Lebanon’s central bank Governor Riad Salameh on Monday denied that the institution he has led for 30 years was bankrupt, even as Public Health Minister Dr Firas Al-Abiad warned that the loss of financial liquidity meant grave danger for the country’s health system.
Salameh’s statement came close on the heels of Deputy Prime Minister Saadeh al-Shami claiming that Lebanon and its central bank, the Banque du Liban (BDL), had gone bankrupt.
In a televised interview, al-Shami said: “The state has gone bankrupt as did the Banque du Liban, and the loss has occurred, and we will seek to reduce losses for the people.”
The claims seemed to be in line with exclusive reporting from TRENDS in December that said around $7 billion was missing from BDL’s books.
Denial of claims
Salameh, however, on Monday was quick to deny Shami’s claims, saying that BDL was still going about its legally-mandated role despite losses in the financial sector.
Salameh’s statement said: “What is being circulated about the bankruptcy of the central bank is not true.”
He added in the statement that the bank was still going about its legally-mandated duties under Article 70 of the money and credit law, which states the bank is entrusted with preserving the integrity of the Lebanese currency and maintaining economic stability.
This, despite Salameh being one of the key people blamed for the situation that BDL, and by extension the country, is in.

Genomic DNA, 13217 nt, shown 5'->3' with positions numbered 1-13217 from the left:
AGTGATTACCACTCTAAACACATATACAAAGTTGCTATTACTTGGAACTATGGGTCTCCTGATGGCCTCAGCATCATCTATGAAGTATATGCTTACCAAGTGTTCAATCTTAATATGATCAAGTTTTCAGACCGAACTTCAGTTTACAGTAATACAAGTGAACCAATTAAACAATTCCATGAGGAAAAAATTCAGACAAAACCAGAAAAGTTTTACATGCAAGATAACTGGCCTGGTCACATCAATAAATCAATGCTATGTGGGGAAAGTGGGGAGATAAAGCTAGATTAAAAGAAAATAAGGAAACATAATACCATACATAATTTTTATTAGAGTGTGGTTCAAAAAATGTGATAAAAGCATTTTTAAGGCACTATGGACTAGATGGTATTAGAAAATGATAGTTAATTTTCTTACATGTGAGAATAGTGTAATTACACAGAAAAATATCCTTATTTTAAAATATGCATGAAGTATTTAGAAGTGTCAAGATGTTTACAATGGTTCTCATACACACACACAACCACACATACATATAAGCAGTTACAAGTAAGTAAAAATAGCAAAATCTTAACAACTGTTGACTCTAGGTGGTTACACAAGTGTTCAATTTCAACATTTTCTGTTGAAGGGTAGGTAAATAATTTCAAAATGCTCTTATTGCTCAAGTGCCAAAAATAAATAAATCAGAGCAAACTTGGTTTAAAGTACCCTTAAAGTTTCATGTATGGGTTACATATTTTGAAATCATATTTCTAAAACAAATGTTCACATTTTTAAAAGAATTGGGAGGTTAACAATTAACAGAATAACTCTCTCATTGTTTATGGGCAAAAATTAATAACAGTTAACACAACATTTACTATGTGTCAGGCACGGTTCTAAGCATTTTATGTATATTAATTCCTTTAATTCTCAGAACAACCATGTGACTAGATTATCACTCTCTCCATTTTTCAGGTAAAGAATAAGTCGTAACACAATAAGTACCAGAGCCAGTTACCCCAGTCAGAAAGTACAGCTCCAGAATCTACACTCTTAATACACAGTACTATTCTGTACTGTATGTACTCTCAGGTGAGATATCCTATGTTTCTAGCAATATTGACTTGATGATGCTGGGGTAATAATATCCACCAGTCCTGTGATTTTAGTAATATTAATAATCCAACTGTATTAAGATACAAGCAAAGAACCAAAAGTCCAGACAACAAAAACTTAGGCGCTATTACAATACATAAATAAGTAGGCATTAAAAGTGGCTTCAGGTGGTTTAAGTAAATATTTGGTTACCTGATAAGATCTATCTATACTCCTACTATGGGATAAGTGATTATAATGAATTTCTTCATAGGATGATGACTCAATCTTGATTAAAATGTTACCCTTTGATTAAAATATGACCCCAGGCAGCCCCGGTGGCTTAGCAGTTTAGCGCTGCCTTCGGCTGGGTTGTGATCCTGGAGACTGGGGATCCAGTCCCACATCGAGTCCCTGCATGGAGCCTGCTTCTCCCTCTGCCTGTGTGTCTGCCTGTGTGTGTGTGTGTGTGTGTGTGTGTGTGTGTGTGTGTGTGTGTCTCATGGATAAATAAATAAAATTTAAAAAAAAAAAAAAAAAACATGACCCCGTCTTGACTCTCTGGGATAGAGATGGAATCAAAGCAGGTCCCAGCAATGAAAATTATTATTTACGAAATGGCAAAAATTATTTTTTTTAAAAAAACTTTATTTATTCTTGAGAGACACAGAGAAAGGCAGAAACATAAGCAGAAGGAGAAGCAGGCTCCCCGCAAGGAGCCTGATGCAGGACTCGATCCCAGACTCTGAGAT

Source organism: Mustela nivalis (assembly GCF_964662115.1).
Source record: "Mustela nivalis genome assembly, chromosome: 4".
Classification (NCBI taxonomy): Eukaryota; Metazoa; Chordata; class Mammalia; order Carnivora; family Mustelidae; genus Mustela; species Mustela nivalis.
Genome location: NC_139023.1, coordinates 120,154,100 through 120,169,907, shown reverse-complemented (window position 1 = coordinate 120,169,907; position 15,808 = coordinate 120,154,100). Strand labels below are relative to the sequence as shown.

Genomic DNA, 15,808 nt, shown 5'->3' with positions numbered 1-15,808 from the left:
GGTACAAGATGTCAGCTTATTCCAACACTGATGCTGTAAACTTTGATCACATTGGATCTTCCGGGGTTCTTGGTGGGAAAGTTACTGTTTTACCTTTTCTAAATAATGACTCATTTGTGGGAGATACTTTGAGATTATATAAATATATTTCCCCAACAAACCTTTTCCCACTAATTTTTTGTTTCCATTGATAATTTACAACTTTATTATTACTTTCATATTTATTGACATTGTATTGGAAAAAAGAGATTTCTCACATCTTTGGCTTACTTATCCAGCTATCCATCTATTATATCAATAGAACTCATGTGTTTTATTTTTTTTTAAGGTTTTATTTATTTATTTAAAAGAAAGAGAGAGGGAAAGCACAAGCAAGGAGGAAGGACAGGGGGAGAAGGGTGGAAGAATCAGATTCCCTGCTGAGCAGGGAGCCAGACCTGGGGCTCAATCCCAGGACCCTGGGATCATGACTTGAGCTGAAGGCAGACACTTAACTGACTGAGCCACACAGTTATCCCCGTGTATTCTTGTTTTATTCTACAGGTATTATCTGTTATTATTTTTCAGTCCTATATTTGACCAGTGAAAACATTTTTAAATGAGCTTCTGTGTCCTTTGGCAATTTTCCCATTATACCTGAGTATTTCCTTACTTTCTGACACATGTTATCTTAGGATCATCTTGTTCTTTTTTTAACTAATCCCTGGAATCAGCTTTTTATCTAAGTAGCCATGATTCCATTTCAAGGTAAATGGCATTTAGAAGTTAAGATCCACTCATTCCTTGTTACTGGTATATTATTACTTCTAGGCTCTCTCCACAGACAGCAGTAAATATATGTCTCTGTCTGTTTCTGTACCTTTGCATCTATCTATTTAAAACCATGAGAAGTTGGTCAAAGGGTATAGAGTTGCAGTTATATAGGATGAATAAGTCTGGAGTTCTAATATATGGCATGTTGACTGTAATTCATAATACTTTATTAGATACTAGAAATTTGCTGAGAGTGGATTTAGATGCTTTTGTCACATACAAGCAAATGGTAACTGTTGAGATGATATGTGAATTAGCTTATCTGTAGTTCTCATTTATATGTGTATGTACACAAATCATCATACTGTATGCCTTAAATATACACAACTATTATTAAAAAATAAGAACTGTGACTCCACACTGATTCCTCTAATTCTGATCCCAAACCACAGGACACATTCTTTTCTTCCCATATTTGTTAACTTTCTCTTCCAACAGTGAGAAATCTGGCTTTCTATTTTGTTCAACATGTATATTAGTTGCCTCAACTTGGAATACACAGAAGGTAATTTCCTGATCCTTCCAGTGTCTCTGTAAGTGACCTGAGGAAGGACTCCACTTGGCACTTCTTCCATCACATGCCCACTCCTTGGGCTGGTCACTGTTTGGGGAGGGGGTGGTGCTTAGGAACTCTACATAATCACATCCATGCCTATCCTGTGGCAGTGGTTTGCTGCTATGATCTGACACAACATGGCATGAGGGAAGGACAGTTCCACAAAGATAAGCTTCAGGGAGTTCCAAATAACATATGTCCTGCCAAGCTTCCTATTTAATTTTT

A little more than week ago, France, Germany, and Luxembourg seized properties and frozen assets worth €120 million ($130 million) in a major operation linked to money laundering in Lebanon, the EU’s justice agency said.
The seizures were said to be linked to a probe launched by French investigators last year into the personal wealth of Salameh.
Meanwhile, Prime Minister Najib Mikati, who came to power late last year, echoed what Salameh said.
According to a statement from his office, he said he believed his deputy was speaking about “liquidity, not solvency.” The statement did not elaborate on this.
Lebanon is in the third year of a financial implosion, which is blamed by experts on decades of corruption and bad policies.
These have led the currency to crash in value by more than 90 percent since end-2019, and banks to lock most savers out of hard-currency accounts.
With nearly 80 percent of the population estimated to be currently living in poverty, Lebanon is witnessing a crisis that the World Bank says is the worst in the world since the 1850s.
A draft government financial rescue plan earlier this year estimated a roughly $70 billion hole in the financial sector.
The government is revising the plan as part of talks with the International Monetary Fund, with which it is seeking to set up an aid program.
Meanwhile, the crisis has reached a point where meat seems to be going off the menu across the country.
Health crisis on the horizon?
And now, there appears to be a health crisis on the horizon, with Lebanese Public Health Minister Dr Firas Al-Abiad on Monday warning that the loss of financial liquidity could negatively affected the country’s health system.
He disclosed an expected meeting with the authorities, including Salameh, in the hope of finding a solution within a short period of time.
Otherwise, he said, “the problem will become bigger than the one we are currently facing.”
The minister also said there has been a decrease in the number of Covid-19 cases in Lebanon, with positive cases dropping from 20 percent to 5 percent.
He also said that according the latest reports by the World Health Organization (WHO), the immunity ratio of Lebanese citizens and residents has exceeded 80 percent.
This seems to be a significant shift from the situation six months ago, when the WHO had warned that Lebanon’s health sector was about to collapse.